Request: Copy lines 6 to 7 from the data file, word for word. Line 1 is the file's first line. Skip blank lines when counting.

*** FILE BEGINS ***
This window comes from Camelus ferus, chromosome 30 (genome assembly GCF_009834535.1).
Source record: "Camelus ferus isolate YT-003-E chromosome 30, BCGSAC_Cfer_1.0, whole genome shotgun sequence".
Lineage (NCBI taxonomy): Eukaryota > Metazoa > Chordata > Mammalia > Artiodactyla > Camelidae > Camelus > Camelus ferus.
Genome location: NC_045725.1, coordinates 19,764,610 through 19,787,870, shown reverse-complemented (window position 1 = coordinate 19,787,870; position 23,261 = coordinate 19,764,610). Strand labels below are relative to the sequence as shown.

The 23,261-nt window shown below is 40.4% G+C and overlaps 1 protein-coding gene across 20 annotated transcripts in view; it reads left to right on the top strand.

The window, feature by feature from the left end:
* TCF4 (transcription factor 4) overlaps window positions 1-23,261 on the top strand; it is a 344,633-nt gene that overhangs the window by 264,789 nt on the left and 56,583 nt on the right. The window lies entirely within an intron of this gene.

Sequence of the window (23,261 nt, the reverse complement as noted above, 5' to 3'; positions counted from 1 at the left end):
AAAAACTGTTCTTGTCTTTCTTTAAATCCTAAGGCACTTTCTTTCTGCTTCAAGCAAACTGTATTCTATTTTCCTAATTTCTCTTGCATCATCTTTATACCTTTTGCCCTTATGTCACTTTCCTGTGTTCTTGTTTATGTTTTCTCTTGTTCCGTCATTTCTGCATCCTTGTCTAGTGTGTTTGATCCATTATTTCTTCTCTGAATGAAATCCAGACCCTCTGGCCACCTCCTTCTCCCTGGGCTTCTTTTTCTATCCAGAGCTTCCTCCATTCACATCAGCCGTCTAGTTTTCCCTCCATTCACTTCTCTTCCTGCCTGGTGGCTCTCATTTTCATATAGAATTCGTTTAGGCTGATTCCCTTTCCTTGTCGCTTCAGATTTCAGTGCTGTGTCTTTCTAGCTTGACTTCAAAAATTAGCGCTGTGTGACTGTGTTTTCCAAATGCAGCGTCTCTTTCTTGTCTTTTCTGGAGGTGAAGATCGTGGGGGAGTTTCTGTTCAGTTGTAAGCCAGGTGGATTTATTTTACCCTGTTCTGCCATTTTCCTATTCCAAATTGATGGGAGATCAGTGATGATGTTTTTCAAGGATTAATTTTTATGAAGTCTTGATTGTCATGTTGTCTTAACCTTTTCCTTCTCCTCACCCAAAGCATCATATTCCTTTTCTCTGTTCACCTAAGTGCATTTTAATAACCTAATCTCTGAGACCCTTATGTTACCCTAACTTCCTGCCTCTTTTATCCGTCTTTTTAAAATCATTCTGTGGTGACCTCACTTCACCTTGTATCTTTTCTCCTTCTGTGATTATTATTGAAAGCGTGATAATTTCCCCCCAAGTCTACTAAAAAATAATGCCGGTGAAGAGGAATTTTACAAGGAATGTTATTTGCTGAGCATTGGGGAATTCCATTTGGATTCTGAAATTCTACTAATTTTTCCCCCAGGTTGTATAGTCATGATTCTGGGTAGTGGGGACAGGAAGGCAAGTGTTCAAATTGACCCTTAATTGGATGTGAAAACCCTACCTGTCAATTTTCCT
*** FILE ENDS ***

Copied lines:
The window, feature by feature from the left end:
* TCF4 (transcription factor 4) overlaps window positions 1-23,261 on the top strand; it is a 344,633-nt gene that overhangs the window by 264,789 nt on the left and 56,583 nt on the right. The window lies entirely within an intron of this gene.